Women More Prone to Constipation During Pregnancy: Study

Women are two-three times more likely to suffer from constipation during pregnancy and right after childbirth.

Updated
Her Health
2 min read
Women are two-three times more likely to suffer from constipation during pregnancy and right after childbirth.
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Women are two-three times more likely to suffer from constipation during pregnancy and right after childbirth than at any other time in their life, warn researchers.

Constipation is common, and the risk of infrequent bowel movement is increased by diet that is low in fibre. It becomes more common with age, and women tend to have constipation more often than men.

"However, constipation-related problems subside surprisingly quickly after delivery," said study lead author Moona Kuronen from the University of Eastern Finland.

Published in the International Journal of Obstetrics & Gynaecology (BJOG), the new study focuses on the incidence of constipation in the second and third trimester, as well as immediately after vaginal and caesarean delivery.

The research team explored the incidence of constipation and other gastrointestinal problems in more than 1,000 fertile age women.

The study found that 44 per cent of women have constipation in the second trimester, and 36 per cent in the third.

The incidence of constipation after vaginal delivery increases to 47 per cent, and as many as 57 per cent of women who had a caesarean delivery reported gastrointestinal problems and constipation.

According to the researchers, the percentages are surprisingly high and, since gastrointestinal problems have an effect on both physical and mental well-being, their prevention should be discussed in pre-natal clinics early on in pregnancy.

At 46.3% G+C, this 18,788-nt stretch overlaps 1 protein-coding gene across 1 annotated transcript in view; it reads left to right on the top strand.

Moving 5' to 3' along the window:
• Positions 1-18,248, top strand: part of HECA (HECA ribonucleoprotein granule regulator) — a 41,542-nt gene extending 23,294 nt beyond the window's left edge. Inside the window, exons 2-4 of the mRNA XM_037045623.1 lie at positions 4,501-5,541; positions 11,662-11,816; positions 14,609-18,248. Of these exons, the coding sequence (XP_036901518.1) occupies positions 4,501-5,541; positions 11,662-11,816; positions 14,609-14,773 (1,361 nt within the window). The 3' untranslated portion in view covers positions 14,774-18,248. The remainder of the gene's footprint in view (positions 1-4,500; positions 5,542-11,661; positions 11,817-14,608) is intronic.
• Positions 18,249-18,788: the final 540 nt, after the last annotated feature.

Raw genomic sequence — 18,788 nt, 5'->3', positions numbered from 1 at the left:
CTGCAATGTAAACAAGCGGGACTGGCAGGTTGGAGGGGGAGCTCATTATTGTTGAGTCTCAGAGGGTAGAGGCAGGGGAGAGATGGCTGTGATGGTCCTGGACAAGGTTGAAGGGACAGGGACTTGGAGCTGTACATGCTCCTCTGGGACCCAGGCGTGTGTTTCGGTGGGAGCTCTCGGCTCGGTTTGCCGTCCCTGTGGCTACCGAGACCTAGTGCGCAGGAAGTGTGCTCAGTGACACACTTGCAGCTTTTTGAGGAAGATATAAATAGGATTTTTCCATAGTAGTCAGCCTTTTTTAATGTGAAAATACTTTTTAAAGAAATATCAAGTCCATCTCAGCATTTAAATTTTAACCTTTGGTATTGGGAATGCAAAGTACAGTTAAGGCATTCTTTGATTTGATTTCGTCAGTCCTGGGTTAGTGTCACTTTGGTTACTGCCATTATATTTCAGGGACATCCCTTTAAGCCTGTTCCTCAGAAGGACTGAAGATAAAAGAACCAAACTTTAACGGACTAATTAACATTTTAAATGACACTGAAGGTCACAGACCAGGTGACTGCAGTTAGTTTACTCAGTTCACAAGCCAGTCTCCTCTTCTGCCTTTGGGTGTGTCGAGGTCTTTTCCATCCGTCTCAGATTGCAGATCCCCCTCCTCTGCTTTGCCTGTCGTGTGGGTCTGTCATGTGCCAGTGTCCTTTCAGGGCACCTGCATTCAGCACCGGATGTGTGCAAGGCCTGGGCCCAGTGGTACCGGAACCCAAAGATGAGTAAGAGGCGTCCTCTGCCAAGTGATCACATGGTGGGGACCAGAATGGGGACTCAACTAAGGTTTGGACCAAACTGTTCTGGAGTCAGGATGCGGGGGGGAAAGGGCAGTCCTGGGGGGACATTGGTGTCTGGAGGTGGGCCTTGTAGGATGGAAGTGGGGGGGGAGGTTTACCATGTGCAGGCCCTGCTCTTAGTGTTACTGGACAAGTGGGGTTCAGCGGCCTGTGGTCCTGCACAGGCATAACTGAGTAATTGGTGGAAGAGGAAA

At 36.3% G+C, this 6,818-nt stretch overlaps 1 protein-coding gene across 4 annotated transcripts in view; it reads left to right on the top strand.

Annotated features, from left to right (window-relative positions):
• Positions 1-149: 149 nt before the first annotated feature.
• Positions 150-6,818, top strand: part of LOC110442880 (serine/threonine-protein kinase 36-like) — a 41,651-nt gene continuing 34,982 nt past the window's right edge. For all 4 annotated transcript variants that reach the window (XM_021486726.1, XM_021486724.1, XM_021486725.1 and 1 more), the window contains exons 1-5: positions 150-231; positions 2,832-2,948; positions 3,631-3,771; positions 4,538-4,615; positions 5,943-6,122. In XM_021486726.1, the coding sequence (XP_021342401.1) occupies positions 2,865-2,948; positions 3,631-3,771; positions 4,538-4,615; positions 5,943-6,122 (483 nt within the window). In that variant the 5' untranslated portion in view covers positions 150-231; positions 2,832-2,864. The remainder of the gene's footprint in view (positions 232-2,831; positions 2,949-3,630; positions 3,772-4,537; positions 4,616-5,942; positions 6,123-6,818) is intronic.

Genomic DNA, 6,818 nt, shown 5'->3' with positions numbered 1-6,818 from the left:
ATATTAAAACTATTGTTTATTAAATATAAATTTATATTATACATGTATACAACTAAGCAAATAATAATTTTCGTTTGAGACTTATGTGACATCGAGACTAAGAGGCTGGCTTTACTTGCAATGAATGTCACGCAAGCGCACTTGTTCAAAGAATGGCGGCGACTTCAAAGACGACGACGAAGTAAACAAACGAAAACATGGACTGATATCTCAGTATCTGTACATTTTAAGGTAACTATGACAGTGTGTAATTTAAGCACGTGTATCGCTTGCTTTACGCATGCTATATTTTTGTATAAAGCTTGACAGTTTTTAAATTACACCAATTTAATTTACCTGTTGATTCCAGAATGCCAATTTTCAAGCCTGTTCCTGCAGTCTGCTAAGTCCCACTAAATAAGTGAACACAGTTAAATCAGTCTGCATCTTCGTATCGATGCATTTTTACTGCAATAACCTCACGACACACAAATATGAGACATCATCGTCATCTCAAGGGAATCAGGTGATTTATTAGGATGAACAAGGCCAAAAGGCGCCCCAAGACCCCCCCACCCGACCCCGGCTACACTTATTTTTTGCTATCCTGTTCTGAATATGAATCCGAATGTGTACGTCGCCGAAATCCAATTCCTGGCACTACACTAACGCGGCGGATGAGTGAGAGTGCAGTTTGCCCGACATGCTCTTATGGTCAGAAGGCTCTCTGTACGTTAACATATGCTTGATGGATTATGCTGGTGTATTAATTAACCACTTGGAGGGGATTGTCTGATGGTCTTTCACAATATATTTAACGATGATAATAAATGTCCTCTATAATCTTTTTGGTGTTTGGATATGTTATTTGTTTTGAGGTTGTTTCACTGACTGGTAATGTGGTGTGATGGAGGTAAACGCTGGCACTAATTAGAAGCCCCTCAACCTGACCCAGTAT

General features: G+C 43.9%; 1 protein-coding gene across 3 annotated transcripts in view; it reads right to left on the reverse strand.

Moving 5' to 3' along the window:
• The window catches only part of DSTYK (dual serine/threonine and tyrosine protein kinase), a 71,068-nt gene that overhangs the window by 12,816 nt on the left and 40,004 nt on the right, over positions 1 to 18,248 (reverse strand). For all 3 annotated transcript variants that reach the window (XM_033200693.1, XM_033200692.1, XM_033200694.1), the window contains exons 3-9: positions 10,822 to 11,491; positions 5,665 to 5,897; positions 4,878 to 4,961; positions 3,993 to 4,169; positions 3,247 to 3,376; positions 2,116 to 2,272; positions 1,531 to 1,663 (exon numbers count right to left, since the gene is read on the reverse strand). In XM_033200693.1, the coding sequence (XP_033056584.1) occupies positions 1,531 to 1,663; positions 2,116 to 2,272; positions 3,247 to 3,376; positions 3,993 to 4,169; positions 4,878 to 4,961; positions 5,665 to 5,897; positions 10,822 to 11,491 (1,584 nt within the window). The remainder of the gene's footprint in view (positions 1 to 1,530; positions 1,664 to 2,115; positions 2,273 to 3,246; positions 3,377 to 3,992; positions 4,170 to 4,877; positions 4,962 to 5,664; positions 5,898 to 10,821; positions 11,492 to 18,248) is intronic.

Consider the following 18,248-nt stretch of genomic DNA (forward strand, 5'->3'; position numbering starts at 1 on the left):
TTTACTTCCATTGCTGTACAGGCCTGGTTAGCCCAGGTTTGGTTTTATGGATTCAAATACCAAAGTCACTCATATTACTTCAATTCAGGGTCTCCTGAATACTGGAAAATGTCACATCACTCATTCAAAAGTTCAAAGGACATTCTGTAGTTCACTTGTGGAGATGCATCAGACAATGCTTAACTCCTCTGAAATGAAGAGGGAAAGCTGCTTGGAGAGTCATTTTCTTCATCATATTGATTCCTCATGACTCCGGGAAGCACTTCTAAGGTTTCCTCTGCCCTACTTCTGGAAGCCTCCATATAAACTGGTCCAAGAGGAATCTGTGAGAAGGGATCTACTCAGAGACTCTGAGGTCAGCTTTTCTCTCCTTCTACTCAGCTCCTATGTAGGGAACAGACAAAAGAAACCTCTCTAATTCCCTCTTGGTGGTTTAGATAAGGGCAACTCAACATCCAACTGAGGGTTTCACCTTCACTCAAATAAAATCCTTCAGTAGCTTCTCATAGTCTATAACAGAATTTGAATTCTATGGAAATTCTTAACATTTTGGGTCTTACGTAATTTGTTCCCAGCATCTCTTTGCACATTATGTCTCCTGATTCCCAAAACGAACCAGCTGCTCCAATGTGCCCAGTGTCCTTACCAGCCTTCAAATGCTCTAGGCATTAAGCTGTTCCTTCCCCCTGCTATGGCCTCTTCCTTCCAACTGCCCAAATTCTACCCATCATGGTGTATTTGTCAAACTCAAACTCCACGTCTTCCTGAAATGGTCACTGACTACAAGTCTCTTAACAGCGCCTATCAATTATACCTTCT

Severe constipation increases the risk of haemorrhoids, urinary and faecal incontinence, and pelvic organ prolapse.

"Constipation during pregnancy is more common in women who have suffered from it already before pregnancy, or during their possible earlier pregnancy," Kuronen said.

According to the researchers, daily exercise, eating a balanced diet that is rich in fibre, and drinking enough fluids are the most important ways to prevent constipation.

In pregnancy, placental hormones cause bowel movements to slow down, and the growing uterus can make it difficult to pass stool normally. In addition, pregnancy changes the way fluids get absorbed from the gut.

If lifestyle changes aren't enough to alleviate constipation, laxatives (substances that loosen stools and increase bowel movements) may be needed.

One of the new discoveries of the study is that normal bowel function is restored quickly after childbirth.

"Our findings show that constipation and other gastrointestinal problems are very common. This is why it is important to invest in their prevention and treatment, and in the related counselling, both during pregnancy and after childbirth," the authors wrote.

(This story was published from a syndicated feed. Only the headline and picture has been edited by FIT)

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